pole, 2 chains, 2 hooks, 10 pins, all
for $100.
A nice Window Shade, 7 ft. long, S
ft. wide, on spring rollers.wlth fringe
lor 50 cents.
No freight paid on Shades and Cur
tains unless ordered in connection
with other goods. ??
Send for Catalogue. Address
1805 Broad Street, Augusta, Ga.
- AND -
Office over Bank of Meld.
tfo Advance, Ohl Prices for Cash.
Ladies, you are respectfully invited
toan inspection of my beautiful stock
[if prints (" Se; Zephyrs at U'.f ; Zeph
?retts (" 7c; Ginghams Qi Sand 10;
Scotch Ginghams, Pecales, Normandy
Zephyrs (fi 8, 10 and 12; beautiful and
new effects.
Dress Flannels, Batiste, Tunkin
Sloths, Irish Lawns, Beiges, Cream
ind fancy cold Nuns veiling, Bourette
.Mot hs.
Our 10c line o? DRESS GOODS are
he prettiest we have ever broughtons
2 m.
Buy your Straw Hats-cheap this
season-from J. M. Cobb.
Union Mutual Life Insurance Company.
Incorporated, 1848.
Its Policies are the Most Liberal Now Offered
to the Public.
Is the only existing Company whose policies aro, or can be subject to the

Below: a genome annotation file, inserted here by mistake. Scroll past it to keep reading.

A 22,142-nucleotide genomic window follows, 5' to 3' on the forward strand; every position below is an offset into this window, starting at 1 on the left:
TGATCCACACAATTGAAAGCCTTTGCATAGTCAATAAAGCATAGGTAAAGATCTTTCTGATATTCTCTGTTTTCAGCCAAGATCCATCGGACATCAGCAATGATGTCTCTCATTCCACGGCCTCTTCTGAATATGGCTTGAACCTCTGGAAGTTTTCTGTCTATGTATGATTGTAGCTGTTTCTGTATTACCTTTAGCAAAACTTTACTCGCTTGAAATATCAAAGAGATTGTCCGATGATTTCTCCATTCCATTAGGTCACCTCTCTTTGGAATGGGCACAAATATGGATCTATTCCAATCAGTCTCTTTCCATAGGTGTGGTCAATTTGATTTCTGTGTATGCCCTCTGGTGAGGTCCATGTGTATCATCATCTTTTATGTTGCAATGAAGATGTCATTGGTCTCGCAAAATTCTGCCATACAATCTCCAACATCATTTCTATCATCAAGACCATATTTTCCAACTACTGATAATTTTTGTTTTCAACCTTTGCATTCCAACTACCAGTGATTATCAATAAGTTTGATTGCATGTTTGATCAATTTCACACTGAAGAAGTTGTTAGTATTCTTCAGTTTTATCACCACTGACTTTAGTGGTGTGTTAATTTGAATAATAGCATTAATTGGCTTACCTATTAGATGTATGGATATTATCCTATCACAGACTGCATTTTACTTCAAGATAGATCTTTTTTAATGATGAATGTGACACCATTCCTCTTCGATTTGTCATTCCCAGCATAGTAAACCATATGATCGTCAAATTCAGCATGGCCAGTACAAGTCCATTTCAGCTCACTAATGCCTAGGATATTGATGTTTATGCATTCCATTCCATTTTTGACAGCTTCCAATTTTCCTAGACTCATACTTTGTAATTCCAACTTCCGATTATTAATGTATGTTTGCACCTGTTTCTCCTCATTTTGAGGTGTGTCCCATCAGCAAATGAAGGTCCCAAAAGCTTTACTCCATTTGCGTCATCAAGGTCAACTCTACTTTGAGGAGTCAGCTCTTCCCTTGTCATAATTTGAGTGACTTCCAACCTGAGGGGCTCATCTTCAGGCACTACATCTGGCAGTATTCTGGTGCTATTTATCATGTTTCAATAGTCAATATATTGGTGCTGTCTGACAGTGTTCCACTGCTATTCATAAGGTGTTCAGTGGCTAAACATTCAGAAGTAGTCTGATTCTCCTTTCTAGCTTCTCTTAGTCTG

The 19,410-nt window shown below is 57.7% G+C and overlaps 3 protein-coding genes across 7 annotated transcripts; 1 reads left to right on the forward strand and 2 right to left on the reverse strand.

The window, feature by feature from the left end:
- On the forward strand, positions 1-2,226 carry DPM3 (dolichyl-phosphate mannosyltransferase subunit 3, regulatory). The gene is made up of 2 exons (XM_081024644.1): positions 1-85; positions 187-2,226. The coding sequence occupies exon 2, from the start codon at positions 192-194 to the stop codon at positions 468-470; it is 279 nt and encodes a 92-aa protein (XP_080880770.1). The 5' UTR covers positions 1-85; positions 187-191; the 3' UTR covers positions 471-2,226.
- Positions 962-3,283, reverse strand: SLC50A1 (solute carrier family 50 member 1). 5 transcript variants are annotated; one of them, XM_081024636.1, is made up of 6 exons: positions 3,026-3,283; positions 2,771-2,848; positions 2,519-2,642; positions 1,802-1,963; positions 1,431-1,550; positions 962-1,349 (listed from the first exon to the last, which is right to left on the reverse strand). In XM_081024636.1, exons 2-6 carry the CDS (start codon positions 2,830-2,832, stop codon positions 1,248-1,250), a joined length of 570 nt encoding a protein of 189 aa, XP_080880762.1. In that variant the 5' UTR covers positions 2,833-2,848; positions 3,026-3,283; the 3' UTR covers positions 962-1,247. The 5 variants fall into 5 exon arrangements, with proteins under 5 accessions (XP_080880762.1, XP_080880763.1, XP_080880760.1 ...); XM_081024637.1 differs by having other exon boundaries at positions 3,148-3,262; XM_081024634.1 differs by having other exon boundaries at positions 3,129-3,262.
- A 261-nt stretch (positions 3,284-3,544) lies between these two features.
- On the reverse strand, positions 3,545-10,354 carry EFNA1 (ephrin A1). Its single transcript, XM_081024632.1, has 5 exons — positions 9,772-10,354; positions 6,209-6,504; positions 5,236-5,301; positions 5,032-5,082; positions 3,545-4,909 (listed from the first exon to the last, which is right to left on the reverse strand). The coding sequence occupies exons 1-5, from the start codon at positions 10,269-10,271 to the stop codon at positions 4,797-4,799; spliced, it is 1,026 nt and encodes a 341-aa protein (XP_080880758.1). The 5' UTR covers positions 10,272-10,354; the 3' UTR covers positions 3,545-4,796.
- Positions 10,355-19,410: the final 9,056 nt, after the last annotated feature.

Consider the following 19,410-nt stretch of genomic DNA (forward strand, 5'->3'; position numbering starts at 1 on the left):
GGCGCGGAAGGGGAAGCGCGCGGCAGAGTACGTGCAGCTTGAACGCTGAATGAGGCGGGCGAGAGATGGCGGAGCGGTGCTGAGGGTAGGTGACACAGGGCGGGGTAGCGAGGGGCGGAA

The Maine Non-Forfeiture law protects policies from forfeiture
by reason of default of payment of premiums. It provides that, after
three years' premiums have been paid, failure to pay any subsequent
premiums shall not* forfeit a policy, but it shall continue in force for
its full araouut until the reserve (less a small surrender charge) upon
the policy is exhausted.
The reserve is a sum made up of portions of each and every pre
mium paid upon a policy in anticipation of its maturity. Beginning
with a small portion of the first premium, it is increased each year by
the addition of each subsequent premium, and grows larger year by
year, until, at maturity, it exactly equals the face of the policv. When
a policy is discontinued therefore, there is in the hands of tho Com
pany a reserve, greater or less, according to the character and ago of
the policy. Instead of permitting the Company, upon non-payment
of premium, to confiscate this reserve, the Maine Non-Forfeiture Law
requires the Company to continue the policy in force until the policy
holder receives an equivalent for it in extended insurance.
If n person, aged 35, pays throe years' premiums upon a twenty
payment Life policy and then discontinues payment, tho policy wil
be continued 4 years and 257 days longer; it he pays five premiums,
and then discontinues, the insurance will continue 7 years and 357
days longer.
If the policy is a twenty year endowment, same age, three years'
payments will give an extension of 8 years and 150days; five years'